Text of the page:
Little Bits of History


Posted in History by patriciahysell on February 19, 2014
Betty Friedan

Betty Friedan

February 19, 1963: The Feminine Mystique by Betty Friedan is published. The book is often cited as a spark for the beginning of the second-wave of feminism in the US. In 1957, Friedan was asked to conduct a survey of her former Smith College classmates in order to present it for their 15th class reunion. While speaking with many of the women, she was interested to learn that many were dissatisfied with their role as housewife. She went on to conduct interviews with other suburban housewives as well as research of the media and advertising and the current findings among psychologists. She intended to write a magazine article but couldn’t find anyone to publish it. So instead, she wrote a book.

The 239 page book has fourteen chapters discussing various aspects of “the problem that has no name” or the widespread unhappiness of women in the late 1950s and early 1960s. The role of housewife was not fulfilling the promise of women even as the culture insisted that the road to happiness was marriage and children. Women’s magazines (created mostly by men) showed women as happy housewives or unhappy and neurotic careerists. These messages created a “feminine mystique” based on what women wanted and needed for their happiness. Unfortunately, it didn’t hold true. Women were not fitting the mold created by a variety of men including Sigmund Freud. As women gained more education, they were less satisfied with their lot.

Friedan was born in 1921 in Illinois. When her father fell ill, her mother began working outside the home and seemed to find satisfaction in the role. Friedan was active in both Marxist and Jewish circles even as a teenager. When she wanted to write for the school newspaper, she was turned down and she got six friends together and they began their own paper. She went on to the all-girls Smith College where she became editor-in-chief of the newspaper there. In 1943, she spent a year at the University of California, Berkeley working with Erik Erikson. She claimed that her boyfriend of the time pressured her to turn down working on a Ph.D and abandoning her academic career.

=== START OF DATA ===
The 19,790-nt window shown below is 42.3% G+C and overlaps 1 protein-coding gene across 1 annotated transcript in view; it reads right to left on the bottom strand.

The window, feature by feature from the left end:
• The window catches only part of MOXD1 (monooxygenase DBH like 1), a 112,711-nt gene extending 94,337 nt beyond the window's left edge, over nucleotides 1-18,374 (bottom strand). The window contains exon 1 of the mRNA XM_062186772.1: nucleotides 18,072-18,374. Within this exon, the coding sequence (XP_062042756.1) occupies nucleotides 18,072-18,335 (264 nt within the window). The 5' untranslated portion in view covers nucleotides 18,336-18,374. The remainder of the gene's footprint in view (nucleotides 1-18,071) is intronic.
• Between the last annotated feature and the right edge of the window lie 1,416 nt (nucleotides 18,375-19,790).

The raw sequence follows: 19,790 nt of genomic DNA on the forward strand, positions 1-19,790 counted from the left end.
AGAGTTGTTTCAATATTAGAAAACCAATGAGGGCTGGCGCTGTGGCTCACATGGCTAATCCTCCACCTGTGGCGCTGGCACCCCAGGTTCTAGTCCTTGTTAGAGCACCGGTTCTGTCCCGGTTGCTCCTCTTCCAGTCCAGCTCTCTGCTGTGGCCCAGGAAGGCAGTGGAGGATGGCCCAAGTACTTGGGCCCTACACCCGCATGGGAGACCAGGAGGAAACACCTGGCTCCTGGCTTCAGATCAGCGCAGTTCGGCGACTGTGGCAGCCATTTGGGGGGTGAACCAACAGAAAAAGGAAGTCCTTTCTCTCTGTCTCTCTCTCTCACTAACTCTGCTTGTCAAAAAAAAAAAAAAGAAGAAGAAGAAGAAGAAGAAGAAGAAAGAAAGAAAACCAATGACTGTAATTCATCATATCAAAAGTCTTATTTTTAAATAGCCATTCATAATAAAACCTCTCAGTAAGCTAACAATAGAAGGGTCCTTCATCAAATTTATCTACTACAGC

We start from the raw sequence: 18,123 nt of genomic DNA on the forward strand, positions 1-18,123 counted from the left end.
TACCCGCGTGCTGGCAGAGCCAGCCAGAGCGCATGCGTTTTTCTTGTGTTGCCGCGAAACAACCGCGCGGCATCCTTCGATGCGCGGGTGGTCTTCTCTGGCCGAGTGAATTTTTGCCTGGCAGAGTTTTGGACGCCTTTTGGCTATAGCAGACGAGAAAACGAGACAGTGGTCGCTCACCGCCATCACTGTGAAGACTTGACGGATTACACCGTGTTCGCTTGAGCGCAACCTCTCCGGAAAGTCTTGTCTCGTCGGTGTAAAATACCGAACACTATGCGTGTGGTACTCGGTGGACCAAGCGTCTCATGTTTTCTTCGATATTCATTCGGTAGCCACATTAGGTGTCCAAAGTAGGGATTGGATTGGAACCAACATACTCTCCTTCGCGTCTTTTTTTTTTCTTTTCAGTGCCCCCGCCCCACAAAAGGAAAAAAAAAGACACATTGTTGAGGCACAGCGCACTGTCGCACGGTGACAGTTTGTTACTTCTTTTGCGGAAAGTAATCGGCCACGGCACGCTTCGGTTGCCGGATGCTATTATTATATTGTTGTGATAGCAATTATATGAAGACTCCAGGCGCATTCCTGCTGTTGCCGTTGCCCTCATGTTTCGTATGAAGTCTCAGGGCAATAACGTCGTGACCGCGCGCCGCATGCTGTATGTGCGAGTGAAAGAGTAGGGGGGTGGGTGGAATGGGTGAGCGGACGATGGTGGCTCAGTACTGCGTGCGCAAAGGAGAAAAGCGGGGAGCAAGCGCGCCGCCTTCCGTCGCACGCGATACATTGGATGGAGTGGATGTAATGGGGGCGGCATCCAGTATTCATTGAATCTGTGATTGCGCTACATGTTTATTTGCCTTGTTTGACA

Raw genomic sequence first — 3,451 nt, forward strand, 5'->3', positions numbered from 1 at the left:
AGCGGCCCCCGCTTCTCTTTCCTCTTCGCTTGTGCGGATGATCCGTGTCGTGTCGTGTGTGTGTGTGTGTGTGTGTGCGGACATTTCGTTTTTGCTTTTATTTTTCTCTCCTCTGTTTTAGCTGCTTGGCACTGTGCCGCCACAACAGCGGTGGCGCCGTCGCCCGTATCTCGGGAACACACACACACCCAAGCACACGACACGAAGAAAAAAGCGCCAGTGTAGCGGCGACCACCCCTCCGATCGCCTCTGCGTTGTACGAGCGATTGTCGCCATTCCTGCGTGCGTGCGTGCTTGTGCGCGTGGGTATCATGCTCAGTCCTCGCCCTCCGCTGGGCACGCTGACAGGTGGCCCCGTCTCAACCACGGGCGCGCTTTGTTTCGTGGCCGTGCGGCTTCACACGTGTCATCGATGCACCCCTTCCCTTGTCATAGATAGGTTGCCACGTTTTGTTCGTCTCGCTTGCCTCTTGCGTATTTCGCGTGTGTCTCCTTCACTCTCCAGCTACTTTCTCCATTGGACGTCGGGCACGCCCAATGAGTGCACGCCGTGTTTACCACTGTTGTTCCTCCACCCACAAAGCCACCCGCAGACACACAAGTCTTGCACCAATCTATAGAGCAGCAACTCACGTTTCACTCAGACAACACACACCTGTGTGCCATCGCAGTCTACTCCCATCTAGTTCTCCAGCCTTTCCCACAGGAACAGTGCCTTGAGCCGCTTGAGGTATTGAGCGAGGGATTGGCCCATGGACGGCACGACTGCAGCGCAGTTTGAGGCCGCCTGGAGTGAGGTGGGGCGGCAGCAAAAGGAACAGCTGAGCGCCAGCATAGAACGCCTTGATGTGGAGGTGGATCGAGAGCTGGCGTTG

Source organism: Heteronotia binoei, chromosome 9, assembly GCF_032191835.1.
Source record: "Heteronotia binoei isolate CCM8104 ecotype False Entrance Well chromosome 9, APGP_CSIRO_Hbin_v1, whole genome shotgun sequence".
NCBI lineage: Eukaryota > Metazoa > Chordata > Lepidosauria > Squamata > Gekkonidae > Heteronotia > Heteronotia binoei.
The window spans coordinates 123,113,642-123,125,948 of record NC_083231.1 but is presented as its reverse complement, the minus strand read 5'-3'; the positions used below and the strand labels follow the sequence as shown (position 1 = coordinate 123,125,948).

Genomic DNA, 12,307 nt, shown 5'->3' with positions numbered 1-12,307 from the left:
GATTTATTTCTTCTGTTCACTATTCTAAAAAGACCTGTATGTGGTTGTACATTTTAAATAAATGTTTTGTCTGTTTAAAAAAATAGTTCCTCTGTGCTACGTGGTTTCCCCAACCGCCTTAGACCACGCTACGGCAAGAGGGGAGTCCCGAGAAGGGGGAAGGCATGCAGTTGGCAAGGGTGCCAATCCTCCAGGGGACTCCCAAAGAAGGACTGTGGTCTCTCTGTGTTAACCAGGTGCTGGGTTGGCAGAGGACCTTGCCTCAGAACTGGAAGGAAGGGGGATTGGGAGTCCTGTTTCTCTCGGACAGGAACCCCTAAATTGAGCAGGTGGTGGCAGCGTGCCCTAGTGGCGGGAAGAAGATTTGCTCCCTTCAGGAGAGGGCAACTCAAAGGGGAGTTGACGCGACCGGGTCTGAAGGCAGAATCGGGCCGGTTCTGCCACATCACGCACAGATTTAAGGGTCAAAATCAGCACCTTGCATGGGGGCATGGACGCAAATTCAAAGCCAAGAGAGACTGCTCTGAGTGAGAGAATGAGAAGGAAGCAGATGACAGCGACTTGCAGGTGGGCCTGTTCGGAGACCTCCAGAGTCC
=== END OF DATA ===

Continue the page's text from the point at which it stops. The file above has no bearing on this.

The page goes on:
After leaving school, she began writing in earnest. She married Carl Friedan in 1947 and continued to work. She claimed to have been let go when she was pregnant with her second child and so began working freelance. She and her husband divorced in 1969. Friedan is credited with changing the world single handedly. She shaped our definition of what a happy woman is. She strongly defended the equality of women. She was known for her aggressive attitude and never forgot that women are adult humans and have the right to living their lives in the way they see fit. She died in 2006 at the age of 85.

Aging is not lost youth but a new stage of opportunity and strength.

Men are not the enemy, but the fellow victims. The real enemy is women’s denigration of themselves.

The feminine mystique has succeeded in burying millions of American women alive.

A woman is handicapped by her sex, and handicaps society, either by slavishly copying the pattern of man’s advance in the professions, or by refusing to compete with man at all. – all from Betty Friedan

Also on this day: Cracker Jack – In 1912, Cracker Jack began to include prizes in every box.
Bollingen Prize – In 1949, the prizes were first given out.
Rockin’ the World – In 1600,  the most powerful volcano in South America erupted.
Soaps – In 1985, the EastEnders was first broadcast.

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